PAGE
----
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Dementia care for seniors can become difficult during the holidays – tensions run high and all the extra activity can become more than families can withstand without becoming overstressed.
Nobody ever said that caring for senior parents with dementia at home was easy. Elderly parents can be stubborn and resist any efforts on their behalf to make life better for them. These are typical characteristics of adults suffering from dementia and are among the most common reasons why adult children seek help from dementia care givers for their elderly parents.
It’s very important that you don’t lose your patience and let things escalate to the point of no return. It’s never a good thing to lose your temper and risk provoking your parent. They cannot help being the way they are during this traumatic time when their brain is deteriorating, often resulting in fear, confusion, anxiety, and stubbornness.
“Does your loved one have a preference about which family member or what type of service provides care? While you might not be able to meet all of your loved one’s wishes, it’s important to take them into consideration. If your loved one has trouble understanding you, simplify your explanations and the decisions you expect him or her to make.” – Mayo Clinic Staff, Caring for the Elderly: Dealing with Resistance, Mayo Clinic
You are not alone if you are at a loss as to how to help your aging parent. People in the early stages of memory loss often recognize the changes taking place in their brain, causing the inability to take care of themselves or conduct their lives in the way they are accustomed to. Adult children often have difficulty responding when their parent refuses dementia care or advice.
At Home Care Assistance, providers of dementia care services in Kansas City, gathered a few tips from caregivers, medical professionals, gerontologists, dementia experts, and other authorities to help you deal with stubborn elderly parents with dementia.
Ask Them What THEY Want
Explain to them the type of help that is needed. Ask non-threatening, open-ended questions about their wishes. The answers will give you information and an opening in which to discuss how dementia care can make their life easier.
Put Yourself In THEIR Shoes
Try to understand how your parent feels. Most people find it difficult to accept aging, especially when their mental capacities are diminishing. Losing their independence can be both frightening and build resentment.
Respect Their Opinion
You should approach discussions of dementia care in Kansas City with compassion and respect. Know your facts – if you can explain to your parent what they can expect it may help to ease their anxiety.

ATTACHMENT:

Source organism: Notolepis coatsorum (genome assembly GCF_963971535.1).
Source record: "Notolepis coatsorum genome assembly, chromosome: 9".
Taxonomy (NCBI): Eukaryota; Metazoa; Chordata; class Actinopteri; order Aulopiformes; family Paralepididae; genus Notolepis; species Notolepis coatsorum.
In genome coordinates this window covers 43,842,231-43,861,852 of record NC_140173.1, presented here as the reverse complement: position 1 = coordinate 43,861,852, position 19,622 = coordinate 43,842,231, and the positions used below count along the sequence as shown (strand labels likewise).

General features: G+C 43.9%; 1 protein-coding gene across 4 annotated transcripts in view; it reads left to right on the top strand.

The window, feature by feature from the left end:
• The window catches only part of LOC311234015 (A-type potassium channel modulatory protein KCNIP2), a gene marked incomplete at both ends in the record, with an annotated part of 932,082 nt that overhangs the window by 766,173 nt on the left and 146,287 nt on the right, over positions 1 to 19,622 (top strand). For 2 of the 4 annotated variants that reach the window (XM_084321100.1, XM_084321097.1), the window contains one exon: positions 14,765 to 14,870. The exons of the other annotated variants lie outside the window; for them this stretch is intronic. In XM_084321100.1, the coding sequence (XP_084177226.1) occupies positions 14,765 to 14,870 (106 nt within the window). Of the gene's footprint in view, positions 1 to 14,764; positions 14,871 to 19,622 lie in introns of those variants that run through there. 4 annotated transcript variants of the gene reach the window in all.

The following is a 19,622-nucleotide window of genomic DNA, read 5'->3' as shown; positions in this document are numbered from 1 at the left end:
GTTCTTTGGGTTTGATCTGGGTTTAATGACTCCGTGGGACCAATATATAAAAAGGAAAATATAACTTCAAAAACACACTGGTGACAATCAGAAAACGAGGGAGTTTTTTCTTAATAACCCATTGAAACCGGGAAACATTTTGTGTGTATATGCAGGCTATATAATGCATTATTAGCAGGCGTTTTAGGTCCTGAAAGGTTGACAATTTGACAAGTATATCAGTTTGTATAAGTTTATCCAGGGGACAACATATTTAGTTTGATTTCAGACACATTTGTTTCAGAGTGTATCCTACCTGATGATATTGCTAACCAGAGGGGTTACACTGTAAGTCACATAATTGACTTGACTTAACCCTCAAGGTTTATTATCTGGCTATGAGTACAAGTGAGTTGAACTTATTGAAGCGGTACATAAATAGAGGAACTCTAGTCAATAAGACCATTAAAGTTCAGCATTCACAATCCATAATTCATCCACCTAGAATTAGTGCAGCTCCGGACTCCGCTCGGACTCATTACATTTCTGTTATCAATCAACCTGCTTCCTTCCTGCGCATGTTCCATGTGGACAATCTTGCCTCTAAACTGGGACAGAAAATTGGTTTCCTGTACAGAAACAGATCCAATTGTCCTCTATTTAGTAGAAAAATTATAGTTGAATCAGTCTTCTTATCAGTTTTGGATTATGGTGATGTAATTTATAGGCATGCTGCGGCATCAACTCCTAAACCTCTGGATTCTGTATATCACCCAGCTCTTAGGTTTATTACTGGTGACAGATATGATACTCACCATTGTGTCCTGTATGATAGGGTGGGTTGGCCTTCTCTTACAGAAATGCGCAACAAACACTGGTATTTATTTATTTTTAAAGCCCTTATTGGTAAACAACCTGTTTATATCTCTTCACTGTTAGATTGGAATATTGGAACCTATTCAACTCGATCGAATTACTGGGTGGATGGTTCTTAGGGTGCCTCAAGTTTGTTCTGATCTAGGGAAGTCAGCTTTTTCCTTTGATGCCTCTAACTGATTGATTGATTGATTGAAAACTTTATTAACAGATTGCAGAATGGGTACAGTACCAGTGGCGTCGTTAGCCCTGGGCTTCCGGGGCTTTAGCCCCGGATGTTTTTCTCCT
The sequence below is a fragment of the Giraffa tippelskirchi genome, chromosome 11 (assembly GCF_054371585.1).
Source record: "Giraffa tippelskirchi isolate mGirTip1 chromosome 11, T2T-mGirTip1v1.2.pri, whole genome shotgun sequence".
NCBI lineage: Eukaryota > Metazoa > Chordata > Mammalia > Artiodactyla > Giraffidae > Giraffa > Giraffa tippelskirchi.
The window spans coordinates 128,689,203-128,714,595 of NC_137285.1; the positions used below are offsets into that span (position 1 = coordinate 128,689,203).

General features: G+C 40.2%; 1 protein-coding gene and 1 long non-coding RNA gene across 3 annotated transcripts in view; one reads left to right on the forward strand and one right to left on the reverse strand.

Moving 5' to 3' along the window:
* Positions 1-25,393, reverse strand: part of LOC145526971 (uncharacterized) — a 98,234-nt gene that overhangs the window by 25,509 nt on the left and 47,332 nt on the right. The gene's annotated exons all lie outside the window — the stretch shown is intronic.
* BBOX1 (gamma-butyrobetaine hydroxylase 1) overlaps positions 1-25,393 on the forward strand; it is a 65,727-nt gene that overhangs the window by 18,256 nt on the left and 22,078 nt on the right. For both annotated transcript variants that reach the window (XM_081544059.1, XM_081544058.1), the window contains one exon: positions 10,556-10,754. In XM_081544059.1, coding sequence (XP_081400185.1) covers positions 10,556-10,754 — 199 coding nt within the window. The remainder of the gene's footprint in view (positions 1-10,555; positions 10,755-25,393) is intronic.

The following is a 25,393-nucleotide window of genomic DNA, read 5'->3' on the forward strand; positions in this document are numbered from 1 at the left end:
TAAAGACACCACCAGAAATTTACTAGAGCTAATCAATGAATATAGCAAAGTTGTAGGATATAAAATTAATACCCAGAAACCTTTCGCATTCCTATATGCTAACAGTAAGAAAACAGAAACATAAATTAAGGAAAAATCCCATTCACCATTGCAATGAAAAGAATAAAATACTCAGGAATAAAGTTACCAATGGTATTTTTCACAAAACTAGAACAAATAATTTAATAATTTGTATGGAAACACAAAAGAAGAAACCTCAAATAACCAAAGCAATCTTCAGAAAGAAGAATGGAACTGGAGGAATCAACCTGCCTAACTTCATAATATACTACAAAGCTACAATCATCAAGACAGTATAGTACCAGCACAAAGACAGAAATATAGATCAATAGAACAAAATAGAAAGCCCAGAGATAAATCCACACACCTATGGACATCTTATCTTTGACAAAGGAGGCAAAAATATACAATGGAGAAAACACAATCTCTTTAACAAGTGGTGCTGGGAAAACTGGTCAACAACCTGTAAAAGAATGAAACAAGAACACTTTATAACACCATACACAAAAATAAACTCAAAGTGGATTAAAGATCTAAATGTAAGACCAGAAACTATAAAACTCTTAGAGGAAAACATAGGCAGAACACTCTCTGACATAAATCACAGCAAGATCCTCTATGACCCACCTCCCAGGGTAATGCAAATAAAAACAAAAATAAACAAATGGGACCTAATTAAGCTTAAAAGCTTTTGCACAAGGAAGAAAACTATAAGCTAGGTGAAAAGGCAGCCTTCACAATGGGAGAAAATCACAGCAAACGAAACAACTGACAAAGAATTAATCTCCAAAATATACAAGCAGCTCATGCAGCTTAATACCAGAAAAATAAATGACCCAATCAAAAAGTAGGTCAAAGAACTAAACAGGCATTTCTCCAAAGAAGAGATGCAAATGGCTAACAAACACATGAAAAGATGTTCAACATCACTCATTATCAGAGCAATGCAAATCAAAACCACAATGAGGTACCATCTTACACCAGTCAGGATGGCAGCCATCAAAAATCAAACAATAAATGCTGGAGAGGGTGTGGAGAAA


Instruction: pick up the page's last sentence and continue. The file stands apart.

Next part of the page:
Be Patient and Understanding
When talking to a loved one in the early stages of dementia, they may not be able to focus on the conversation for a long period of time. Be patient, listen attentively, talk about other things, then bring the conversation back to the topic at hand.
Give Them Choices
Offer your parents several options. Don’t try to force them to accept anything. Strangers in their home can be traumatic for someone with dementia. This will make them feel a part of the decision-making process for dementia care, giving them some control.
Don’t Rush The Process
Take it slow. It is very important that your parent’s dignity is protected and respected throughout the process of obtaining dementia care. Introduce the caregiver so they can have coffee together or take a walk. Ask the caregiver to accompany you and your parent to a doctor’s appointment. Have the caregiver take your parent grocery shopping so that you can remain at work. In other words, gradually ease your parent into the unfamiliar world they find themselves in.
Taking these small steps will let your parent become accustomed to assistance from someone other than you. Your parent will be able to see that it doesn’t feel like an imposition. It is also an opportunity to see if the caregiver is a good match with your parent.
We‘ve provided dementia care in Kansas City to thousands of people living with mild to severe impairment. The difference between a good day and a bad day is often a familiar home environment and an experienced and skilled caregiver. Your loved one’s comfort and safety is our focus. Many times, people with dementias communicate through non-verbal means or have different and changing language skills. Our caregivers are experienced in connecting and communicating during the different stages of dementia.
At Home Care Assistance, we are committed to long-term caregiver relationships. Most of our clients choose to have the same caregiver for years. Our consistent staffing allows your loved one to build a bond with our caregiver and think of us like family.
Here When You Need Us – Whenever and Wherever Needed Call 1-866-454-8346 to schedule a free in-home consultation or to learn more about our services.